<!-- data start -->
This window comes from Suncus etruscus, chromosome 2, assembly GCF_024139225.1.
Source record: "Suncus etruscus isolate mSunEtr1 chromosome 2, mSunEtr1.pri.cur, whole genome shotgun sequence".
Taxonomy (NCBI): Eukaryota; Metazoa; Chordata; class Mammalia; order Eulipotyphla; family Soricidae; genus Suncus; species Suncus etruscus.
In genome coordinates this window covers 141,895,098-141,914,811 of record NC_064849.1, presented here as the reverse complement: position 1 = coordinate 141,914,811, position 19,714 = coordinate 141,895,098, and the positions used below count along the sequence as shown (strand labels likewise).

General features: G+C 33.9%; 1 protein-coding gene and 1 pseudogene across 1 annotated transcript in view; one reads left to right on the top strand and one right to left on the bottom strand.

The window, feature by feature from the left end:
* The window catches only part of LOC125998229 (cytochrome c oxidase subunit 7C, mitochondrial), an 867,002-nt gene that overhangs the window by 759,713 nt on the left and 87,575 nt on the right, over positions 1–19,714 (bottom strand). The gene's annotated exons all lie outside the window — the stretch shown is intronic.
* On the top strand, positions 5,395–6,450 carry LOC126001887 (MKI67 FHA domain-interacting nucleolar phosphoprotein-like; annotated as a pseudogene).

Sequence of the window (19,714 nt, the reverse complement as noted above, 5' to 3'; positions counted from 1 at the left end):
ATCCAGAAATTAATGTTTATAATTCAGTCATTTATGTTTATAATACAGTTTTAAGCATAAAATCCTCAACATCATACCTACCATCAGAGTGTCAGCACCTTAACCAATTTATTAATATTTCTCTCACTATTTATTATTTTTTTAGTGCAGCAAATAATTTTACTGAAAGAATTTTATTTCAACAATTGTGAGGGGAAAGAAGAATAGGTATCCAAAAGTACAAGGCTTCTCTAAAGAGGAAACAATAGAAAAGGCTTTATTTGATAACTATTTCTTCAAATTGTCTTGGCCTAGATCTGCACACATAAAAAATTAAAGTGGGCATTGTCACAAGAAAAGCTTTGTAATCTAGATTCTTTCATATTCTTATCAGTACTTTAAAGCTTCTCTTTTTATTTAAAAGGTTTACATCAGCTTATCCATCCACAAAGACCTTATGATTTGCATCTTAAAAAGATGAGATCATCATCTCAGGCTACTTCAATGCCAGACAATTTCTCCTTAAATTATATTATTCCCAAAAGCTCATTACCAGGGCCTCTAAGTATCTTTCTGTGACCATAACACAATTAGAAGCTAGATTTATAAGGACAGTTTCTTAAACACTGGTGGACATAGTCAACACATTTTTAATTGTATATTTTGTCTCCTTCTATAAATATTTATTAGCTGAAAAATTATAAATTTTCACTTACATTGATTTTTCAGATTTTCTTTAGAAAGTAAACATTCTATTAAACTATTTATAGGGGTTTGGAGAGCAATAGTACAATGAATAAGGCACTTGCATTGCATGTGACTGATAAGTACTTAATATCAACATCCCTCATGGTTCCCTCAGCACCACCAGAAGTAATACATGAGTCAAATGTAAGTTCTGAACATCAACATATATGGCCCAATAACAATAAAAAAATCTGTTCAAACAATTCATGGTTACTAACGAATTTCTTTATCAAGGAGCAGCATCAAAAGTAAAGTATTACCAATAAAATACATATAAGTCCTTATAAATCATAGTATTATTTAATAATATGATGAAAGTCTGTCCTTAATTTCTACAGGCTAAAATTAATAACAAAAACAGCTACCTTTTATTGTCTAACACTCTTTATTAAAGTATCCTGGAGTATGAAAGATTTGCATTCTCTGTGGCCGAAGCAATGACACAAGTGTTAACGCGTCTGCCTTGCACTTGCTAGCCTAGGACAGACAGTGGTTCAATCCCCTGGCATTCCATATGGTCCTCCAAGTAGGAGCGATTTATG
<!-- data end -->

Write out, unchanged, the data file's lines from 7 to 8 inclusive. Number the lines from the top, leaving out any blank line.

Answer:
* The window catches only part of LOC125998229 (cytochrome c oxidase subunit 7C, mitochondrial), an 867,002-nt gene that overhangs the window by 759,713 nt on the left and 87,575 nt on the right, over positions 1–19,714 (bottom strand). The gene's annotated exons all lie outside the window — the stretch shown is intronic.
* On the top strand, positions 5,395–6,450 carry LOC126001887 (MKI67 FHA domain-interacting nucleolar phosphoprotein-like; annotated as a pseudogene).